Dr Freda Akosua Prempeh (middle), Minister of Sanitation and Water Resources, speaking at the event in Accra. Picture: ELVIS NII NOI DOWUONA
Dr Freda Akosua Prempeh (middle), Minister of Sanitation and Water Resources, speaking at the event in Accra. Picture: ELVIS NII NOI DOWUONA

World Toilet Day commemorated in Accra

Access to improved toilet facilities in the country, including shared toilets, has increased from 66 per cent in 2018 to 80.8 per cent this year.


This is as a result of comprehensive policies and initiatives the government has initiated over the past six years to ensure greater access to safe drinking water and toilet facilities.

Under the Greater Accra Sustainable Sanitation and Livelihoods Improvement Project (GASSLIP), 5,000 household toilets have been provided in the region, as well as 60 institutional toilet facilities.

In addition, about 300,000 toilets have been constructed under programmes supported by development partners such as the United Nations Children's Fund (UNICEF), the World Bank, Global Communities, the World Vision and the African Development Bank.

This was disclosed by the Minister of Sanitation and Water Resources, Dr Freda Akosua Prempeh, at an event to commemorate the World Toilet Day at Mpoase Community Park in the Ablekumah West District in Accra yesterday.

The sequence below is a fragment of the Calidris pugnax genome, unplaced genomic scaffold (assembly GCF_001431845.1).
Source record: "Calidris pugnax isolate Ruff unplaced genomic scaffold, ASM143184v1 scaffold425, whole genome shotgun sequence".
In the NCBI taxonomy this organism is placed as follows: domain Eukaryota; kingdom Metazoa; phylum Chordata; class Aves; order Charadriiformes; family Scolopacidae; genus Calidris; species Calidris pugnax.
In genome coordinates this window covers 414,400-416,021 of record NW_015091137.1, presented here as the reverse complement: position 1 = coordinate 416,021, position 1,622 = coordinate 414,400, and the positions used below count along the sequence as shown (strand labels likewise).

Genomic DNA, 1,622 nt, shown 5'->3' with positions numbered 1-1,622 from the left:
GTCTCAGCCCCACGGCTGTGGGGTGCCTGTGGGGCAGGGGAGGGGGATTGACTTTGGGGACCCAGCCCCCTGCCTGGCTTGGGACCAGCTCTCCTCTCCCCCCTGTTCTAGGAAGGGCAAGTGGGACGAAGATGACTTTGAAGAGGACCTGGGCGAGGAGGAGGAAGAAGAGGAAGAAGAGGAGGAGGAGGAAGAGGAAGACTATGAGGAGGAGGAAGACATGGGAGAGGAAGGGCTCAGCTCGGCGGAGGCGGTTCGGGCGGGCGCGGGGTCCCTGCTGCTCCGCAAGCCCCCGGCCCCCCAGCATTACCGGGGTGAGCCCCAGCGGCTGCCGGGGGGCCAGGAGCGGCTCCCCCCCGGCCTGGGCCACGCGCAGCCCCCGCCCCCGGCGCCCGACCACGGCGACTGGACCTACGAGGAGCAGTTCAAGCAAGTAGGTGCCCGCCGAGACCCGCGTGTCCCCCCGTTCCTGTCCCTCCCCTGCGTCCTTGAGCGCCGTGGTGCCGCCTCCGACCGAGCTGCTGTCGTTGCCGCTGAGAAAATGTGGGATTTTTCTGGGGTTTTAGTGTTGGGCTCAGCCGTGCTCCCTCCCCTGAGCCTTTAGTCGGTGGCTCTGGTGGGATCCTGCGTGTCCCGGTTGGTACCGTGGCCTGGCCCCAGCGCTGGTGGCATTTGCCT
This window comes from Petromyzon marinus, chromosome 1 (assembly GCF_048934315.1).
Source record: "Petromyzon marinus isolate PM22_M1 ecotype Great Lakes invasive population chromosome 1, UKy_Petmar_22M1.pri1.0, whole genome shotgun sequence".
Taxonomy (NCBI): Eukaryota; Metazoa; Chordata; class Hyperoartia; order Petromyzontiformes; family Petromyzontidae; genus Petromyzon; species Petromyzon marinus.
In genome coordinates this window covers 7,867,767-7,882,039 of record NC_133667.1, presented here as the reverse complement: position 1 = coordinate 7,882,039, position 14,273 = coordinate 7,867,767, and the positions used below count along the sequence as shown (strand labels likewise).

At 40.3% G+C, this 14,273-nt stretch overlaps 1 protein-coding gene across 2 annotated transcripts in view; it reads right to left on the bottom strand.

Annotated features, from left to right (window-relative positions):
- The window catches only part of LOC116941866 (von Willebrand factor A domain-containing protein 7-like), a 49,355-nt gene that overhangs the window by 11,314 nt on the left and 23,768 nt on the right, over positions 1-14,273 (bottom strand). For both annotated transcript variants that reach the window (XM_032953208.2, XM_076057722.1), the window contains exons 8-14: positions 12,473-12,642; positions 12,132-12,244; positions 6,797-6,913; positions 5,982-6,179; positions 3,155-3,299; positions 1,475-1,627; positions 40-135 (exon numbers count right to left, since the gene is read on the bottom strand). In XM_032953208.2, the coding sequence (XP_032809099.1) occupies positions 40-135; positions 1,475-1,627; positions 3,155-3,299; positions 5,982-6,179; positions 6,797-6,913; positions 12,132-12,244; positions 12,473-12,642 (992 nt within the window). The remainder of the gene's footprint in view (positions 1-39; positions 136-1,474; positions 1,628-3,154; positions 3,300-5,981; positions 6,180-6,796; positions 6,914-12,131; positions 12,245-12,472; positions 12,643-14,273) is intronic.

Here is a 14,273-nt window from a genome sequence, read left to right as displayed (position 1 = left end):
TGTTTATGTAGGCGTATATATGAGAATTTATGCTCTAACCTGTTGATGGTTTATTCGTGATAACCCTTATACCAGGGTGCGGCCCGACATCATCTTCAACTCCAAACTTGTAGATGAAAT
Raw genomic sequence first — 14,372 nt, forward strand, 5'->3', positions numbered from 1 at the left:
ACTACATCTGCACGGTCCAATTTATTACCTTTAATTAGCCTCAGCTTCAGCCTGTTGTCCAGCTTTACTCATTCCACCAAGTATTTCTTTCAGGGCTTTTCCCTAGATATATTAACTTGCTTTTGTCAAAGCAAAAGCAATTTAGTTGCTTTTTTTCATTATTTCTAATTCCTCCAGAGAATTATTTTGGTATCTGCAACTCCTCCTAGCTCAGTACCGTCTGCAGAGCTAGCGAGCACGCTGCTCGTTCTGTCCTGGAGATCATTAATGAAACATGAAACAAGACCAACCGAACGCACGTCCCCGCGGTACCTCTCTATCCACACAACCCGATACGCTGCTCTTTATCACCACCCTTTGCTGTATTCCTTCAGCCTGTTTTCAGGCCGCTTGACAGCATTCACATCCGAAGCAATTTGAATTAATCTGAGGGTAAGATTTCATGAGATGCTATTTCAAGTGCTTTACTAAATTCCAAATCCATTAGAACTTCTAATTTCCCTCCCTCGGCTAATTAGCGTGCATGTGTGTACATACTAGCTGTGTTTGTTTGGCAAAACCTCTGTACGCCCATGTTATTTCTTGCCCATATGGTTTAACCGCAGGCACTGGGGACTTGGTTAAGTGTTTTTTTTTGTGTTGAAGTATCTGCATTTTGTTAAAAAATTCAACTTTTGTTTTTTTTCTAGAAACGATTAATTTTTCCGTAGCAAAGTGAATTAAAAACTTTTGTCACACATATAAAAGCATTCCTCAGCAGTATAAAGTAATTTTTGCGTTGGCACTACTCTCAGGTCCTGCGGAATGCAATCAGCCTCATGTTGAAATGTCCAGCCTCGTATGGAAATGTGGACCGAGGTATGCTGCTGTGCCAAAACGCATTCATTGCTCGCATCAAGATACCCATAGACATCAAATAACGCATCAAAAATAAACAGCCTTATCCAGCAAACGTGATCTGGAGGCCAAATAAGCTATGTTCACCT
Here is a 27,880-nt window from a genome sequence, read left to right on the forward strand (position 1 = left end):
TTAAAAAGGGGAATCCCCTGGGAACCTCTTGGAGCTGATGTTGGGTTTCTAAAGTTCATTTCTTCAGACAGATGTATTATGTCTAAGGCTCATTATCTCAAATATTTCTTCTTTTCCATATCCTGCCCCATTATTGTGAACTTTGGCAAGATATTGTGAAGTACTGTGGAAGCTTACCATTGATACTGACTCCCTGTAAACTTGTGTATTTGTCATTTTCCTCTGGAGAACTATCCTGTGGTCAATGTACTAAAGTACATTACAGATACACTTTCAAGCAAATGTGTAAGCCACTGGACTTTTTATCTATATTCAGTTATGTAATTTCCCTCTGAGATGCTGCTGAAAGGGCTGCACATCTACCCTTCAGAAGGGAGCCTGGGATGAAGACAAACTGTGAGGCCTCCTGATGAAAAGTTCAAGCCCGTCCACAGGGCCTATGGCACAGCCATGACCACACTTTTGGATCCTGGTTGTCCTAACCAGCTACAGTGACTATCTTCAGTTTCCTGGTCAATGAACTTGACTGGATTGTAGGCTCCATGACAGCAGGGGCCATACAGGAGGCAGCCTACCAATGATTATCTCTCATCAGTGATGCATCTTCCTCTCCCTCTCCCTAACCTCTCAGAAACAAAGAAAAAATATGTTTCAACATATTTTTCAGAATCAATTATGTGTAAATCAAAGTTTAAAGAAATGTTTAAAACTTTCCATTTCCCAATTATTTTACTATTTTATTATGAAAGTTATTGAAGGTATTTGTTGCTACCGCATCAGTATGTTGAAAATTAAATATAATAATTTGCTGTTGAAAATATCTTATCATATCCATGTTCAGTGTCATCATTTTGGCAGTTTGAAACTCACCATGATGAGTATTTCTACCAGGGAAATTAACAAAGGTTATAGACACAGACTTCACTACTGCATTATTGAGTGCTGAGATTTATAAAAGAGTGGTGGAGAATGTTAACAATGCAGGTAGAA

The day is marked on November 19 every year to shed light on the importance of toilets and the challenges faced by people worldwide in accessing such critical service.

It was on the theme: “Accelerating change through strategic partnership: Every contribution counts.”


In spite of the strides the nation has made, the minister said many citizens were still grappling with limited access to toilets.

She said the situation was affecting communities, impacting on public health, straining the environment and also posing obstacles to economic development.

As at the 2021, according to the 2021 Population and Housing Census, open defecation in urban areas stood at nine per cent, while nationwide it was almost 17.7 per cent.

This means that nearly one out of every 10 residents in urban areas practise open defecation, while 25 per cent of urban population depend on public toilets.

“Let us reflect on the power of collaboration since the government and other stakeholders have unique roles to play in leveraging our strengths and shared resources to create sustainable solutions,” Dr Prempeh said.


The Municipal Chief Executive for Ablekuma West Municipal Assembly, George Cyril Bray, said there was the need to address the situation by identifying strategic ways to promote ownership of household toilets.

He gave an assurance that the assembly would continue to sensitise people and promote the construction of household toilets.

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